Eron et al (1982) and reported on a major longitudinal study. First of all, amount of television watched and levels of aggressiveness were assessed in some young children. Then aggressivness and the amount of television watched were reassess (in the same participants several years later. One of the (findings was that the amount of television violence watched at a young age predicted the level of aggressiveness (measured by the number of criminal convictions by the age of 30).

This suggests that watching television violence may be one of the causes of aggressive behaviour. In addition, there was evidence that children who were aggressive when young tended to watch more violent television programmes several years later. This suggests that more aggressive individuals choose to watch more violent television programmes. We get a clearer picture about the extent of television violence effects when we examine exposure over a much longer period. The long-term influence of television has not been extensively investigated but there is evidence from several major studies.

Lefkowitz et al. (1972) were able to demonstrate long-term effects in a group of children followed up over a ten-year period. In an initial study, researchers had previously demonstrated a relationship between preference for violent media and the aggressive behaviour of these children at the age of 8.

The investigators obtained peer-rated measures of aggressive behaviour and preferences for various kinds of television, radio and comic books when the children were 8 years old. Ten years later, when the members of the group were 18 years old, the investigators again obtained measures of aggressive behaviour and television programme preferences. The results for boys indicated that preference for television violence at age 8 was significantly related to aggression at age 8, but that preference for television violence at age 18 was not related to aggression at age 18.

A second important finding was the significant relationship, for boys, between preference for violent media at age 8 and aggressive behaviour at age 18. Preference for violent television programmes at 18, however, was not related to aggressive behaviour in early childhood.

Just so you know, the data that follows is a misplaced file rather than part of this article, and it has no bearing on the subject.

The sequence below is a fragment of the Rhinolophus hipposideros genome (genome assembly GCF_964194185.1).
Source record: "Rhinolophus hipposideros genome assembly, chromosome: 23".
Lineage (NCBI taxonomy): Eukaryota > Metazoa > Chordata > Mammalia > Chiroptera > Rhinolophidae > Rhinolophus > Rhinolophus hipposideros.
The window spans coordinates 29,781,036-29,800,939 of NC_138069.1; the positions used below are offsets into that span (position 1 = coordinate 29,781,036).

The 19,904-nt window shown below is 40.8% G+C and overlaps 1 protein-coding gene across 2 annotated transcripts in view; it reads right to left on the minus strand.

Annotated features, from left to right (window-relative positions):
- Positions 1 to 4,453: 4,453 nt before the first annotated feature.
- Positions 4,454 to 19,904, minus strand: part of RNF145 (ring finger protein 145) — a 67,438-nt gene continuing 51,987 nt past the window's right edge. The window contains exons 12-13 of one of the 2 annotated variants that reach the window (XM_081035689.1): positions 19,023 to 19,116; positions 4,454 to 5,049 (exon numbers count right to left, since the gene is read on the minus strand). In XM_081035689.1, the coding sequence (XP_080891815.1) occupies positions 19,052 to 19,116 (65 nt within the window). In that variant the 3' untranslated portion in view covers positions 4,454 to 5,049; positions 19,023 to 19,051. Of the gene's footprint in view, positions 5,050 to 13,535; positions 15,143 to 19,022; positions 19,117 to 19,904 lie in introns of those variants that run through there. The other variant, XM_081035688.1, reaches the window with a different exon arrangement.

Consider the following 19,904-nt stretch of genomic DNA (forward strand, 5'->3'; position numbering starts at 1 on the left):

A study by Belson (1978) helped to pin down which types of programme would have the most influence.  Belson interviewed 1,565 youths who were a representative sample of 13- to 17-year-old boys living in London. These boys were interviewed on several occasions concerning the extent of their exposure to a selection of violent television programmes broadcast during the period 1959 to 1971. The level and type of violence in these programmes were rated by members of the BBC viewing panel. It was thus possible to obtain, for each boy, a measure of both the magnitude and type of exposure to televised violence (realistic, fictional, etc.). When Belson compared the behaviour of boys who had higher exposure to televised violence to those who had a lower exposure, he found that the high-violence viewers were more involved in serious violent behaviour. Moreover, he found that serious interpersonal violence is increased by the long-term exposure to:

  • plays or films in which personal relationships are a major theme and which feature verbal or physical violence
  • programmes in which violence seems to be thrown in for its own sake or is not necessary to the plot
  • programmes featuring fictional violence of a realistic nature
  • programmes in which the violence is presented as being in a good cause
  • violent westerns.

While the effects of television violence are not simple and straightforward, meta-analyses and reviews of a large body of research suggest that there are clear reasons for concern and caution about the impact of televised violence. There are many factors that moderate the relationship between viewing violence and aggressive behaviour.

A study by Brown and Pennell (1998) discovered some of these important moderating variables. This study was interested not in the simple question of whether television influenced violent behaviour, but in the reasons why sometimes it did and sometimes it did not. Groups of offenders and non-offenders were shown a violent film and then monitored over a ten-month period after the film. The main results were as follows: